Most hospitals still fail to provide adequate mechanical hoists or the training to ease the strain on nurses backs, in spite of stringent new EC limits on the weights employees are required to lift. Research by nursing organisations suggests that about 80,000 nurses a year require time off work after patient-lifting accidents and a further 3,600 nurses leave the profession because of the permanent damage caused.
Three-quarters of student nurses recently surveyed reported that their complaints of back injury were not investigated by senior staff. Two-thirds of nurses said they lacked mechanical aids.
Peggy Pryer, of the Royal College of Nursing's work-injured nurses group, said nurses should stop suffering in silence. 'Many are frightened of being labelled a 'whinger' by management, or become victims of the emotional blackmail that hospitals use to deter damages claims. It is not unusual for nurses suffering a serious back injury at work to be told that patient care budgets would be cut if they pressed a compensation claim.'
She was speaking at the launch in London of a campaign organised by Nursing Times magazine, with the backing of health and safety groups, to increase awareness of the hazards and the drain on NHS resources that avoidable injuries cause. Health authorities that fail to implement policies to minimise the risk to nurses and continue to ignore the problem could face prosecution by the Health and Safety Executive from next January.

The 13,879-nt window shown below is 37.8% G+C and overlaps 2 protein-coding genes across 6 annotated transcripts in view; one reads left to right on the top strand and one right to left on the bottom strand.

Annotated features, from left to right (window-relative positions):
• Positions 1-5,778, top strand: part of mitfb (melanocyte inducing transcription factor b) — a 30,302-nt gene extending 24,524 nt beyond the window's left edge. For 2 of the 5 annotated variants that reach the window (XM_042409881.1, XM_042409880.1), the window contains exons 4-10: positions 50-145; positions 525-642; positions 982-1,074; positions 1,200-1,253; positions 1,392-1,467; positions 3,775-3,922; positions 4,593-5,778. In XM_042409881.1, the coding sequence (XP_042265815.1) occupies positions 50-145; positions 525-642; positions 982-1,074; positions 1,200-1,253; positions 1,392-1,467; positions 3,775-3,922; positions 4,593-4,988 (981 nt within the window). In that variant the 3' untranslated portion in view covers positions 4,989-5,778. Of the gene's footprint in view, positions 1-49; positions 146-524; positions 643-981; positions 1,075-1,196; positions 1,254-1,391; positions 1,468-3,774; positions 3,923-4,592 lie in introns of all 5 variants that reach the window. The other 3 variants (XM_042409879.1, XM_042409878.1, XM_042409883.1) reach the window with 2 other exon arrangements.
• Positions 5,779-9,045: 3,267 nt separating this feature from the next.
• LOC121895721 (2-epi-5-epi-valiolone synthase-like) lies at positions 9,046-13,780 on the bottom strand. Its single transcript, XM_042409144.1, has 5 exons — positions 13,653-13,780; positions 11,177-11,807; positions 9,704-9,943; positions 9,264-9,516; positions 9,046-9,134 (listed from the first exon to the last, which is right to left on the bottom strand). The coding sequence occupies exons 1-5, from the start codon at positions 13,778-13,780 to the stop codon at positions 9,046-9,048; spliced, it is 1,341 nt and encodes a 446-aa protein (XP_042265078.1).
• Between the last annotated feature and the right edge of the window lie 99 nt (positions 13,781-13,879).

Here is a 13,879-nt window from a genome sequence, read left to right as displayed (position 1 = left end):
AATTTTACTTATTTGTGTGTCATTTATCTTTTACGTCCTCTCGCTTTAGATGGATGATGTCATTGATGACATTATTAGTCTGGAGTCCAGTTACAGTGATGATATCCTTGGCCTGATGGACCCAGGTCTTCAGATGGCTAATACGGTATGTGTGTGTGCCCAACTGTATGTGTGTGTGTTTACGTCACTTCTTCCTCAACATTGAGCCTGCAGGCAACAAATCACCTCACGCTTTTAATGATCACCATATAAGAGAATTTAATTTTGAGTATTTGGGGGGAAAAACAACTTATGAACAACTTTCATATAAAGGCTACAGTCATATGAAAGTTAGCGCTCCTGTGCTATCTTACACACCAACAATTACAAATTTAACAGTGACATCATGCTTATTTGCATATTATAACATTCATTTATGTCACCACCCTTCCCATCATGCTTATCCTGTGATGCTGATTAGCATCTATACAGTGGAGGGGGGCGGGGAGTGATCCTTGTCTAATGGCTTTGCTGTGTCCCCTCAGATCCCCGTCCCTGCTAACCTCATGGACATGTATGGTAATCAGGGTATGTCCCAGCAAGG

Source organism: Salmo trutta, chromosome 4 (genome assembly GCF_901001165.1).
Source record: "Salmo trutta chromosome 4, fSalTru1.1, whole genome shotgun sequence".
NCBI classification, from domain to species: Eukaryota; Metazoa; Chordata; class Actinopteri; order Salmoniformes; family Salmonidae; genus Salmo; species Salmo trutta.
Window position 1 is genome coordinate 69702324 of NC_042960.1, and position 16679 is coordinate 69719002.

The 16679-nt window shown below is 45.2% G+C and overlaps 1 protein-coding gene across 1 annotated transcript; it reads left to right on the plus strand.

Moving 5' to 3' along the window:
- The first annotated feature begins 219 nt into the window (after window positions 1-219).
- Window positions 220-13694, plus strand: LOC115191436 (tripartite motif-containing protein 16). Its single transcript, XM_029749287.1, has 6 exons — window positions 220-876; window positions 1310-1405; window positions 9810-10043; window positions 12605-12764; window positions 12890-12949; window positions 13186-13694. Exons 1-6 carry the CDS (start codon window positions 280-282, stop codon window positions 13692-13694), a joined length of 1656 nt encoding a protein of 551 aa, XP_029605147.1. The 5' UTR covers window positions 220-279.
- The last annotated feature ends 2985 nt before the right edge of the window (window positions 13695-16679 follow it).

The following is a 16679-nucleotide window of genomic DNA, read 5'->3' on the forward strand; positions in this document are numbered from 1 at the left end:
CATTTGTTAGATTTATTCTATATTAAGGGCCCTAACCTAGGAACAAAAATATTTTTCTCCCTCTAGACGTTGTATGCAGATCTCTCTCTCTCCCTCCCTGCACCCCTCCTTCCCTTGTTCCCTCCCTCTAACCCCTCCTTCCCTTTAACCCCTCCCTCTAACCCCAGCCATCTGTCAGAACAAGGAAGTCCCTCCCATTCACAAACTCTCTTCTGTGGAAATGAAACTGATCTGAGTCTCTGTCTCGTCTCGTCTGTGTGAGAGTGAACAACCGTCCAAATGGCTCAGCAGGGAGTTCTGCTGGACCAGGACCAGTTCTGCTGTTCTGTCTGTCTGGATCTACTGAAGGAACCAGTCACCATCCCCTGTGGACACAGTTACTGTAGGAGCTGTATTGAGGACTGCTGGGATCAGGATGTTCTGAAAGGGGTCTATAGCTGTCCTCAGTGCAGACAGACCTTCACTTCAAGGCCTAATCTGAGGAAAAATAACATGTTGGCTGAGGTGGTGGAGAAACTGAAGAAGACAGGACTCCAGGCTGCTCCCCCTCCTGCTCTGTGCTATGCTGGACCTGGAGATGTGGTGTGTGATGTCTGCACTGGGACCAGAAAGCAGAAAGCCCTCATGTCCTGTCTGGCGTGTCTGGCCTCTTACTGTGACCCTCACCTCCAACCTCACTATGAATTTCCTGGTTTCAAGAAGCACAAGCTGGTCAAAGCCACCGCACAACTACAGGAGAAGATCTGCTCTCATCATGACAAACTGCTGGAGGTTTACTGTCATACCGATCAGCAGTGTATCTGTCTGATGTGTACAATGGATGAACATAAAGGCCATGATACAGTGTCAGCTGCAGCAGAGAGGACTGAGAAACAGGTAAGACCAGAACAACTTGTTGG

EC regulations governing manual handling require that no employee should have to lift more than 30kg (66lb) alone, or 50kg (110lb) for two people lifting one weight together. Lawyers for the Royal College of Nursing have recovered pounds 5.5m in back-injury damages settlements in the past three years. Several awards have been in excess of pounds 150,000.
Richard Bernhard, the RCN's director of legal services, said: 'Some employers resort to reprehensible tactics to resist a claim. They will brand the claimant a troublemaker and dissuade her colleagues from giving evidence.'
Angela Whitehead, an adviser to the Health and Safety Executive, said that some hospitals had lifting equipment that was, in effect, useless because it could not be moved over carpets, or in and out of patients' bathrooms.
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